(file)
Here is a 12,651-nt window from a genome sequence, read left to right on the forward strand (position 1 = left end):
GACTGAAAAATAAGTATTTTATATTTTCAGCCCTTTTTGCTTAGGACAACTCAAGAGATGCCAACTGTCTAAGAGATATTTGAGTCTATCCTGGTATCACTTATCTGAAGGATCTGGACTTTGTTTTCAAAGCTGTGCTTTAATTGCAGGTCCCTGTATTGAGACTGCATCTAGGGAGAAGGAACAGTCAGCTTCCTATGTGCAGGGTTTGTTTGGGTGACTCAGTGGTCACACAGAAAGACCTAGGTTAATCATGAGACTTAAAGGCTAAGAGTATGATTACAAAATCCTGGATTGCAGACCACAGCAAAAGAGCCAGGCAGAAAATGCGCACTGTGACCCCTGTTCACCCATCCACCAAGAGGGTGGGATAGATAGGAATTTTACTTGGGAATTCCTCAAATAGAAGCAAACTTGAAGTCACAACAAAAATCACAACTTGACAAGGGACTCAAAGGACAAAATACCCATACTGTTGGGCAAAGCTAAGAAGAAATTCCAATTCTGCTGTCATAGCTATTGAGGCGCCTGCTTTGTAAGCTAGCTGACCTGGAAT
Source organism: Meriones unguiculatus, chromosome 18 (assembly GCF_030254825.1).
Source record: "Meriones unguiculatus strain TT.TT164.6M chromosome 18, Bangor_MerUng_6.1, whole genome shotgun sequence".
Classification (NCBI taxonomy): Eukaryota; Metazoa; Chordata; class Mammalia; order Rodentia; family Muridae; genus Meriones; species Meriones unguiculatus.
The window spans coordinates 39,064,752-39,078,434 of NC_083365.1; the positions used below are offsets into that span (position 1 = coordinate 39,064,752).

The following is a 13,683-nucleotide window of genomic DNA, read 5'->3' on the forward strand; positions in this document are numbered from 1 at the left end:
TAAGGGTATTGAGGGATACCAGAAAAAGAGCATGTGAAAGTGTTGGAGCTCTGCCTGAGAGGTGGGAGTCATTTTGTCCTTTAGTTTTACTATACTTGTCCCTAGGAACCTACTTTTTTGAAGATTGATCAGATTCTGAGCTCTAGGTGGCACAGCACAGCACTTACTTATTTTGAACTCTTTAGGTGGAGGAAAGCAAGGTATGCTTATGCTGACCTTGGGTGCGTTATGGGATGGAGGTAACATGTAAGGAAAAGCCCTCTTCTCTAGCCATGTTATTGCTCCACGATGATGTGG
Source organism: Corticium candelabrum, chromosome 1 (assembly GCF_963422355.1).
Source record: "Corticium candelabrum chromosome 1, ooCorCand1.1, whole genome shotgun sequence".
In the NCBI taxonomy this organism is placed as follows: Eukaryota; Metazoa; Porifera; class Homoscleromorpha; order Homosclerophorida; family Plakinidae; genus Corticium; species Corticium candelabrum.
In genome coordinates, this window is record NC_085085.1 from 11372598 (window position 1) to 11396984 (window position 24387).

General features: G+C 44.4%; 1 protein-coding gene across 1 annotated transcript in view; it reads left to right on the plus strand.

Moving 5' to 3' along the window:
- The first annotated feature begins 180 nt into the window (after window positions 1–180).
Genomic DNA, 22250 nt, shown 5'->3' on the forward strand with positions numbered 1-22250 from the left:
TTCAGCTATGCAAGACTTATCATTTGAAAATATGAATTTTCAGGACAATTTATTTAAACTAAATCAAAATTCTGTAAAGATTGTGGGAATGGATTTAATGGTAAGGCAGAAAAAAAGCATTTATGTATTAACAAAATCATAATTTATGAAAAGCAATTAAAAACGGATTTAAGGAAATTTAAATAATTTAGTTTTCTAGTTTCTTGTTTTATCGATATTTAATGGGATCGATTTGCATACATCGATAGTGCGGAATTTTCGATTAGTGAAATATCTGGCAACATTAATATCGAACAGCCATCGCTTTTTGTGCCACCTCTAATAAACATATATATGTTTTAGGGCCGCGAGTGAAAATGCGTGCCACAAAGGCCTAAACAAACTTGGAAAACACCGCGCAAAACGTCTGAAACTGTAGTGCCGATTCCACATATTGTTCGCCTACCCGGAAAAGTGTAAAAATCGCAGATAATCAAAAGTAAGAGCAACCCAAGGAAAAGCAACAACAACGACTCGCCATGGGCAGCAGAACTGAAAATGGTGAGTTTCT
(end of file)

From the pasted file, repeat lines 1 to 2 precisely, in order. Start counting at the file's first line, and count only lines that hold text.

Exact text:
Here is a 12,651-nt window from a genome sequence, read left to right on the forward strand (position 1 = left end):
GACTGAAAAATAAGTATTTTATATTTTCAGCCCTTTTTGCTTAGGACAACTCAAGAGATGCCAACTGTCTAAGAGATATTTGAGTCTATCCTGGTATCACTTATCTGAAGGATCTGGACTTTGTTTTCAAAGCTGTGCTTTAATTGCAGGTCCCTGTATTGAGACTGCATCTAGGGAGAAGGAACAGTCAGCTTCCTATGTGCAGGGTTTGTTTGGGTGACTCAGTGGTCACACAGAAAGACCTAGGTTAATCATGAGACTTAAAGGCTAAGAGTATGATTACAAAATCCTGGATTGCAGACCACAGCAAAAGAGCCAGGCAGAAAATGCGCACTGTGACCCCTGTTCACCCATCCACCAAGAGGGTGGGATAGATAGGAATTTTACTTGGGAATTCCTCAAATAGAAGCAAACTTGAAGTCACAACAAAAATCACAACTTGACAAGGGACTCAAAGGACAAAATACCCATACTGTTGGGCAAAGCTAAGAAGAAATTCCAATTCTGCTGTCATAGCTATTGAGGCGCCTGCTTTGTAAGCTAGCTGACCTGGAAT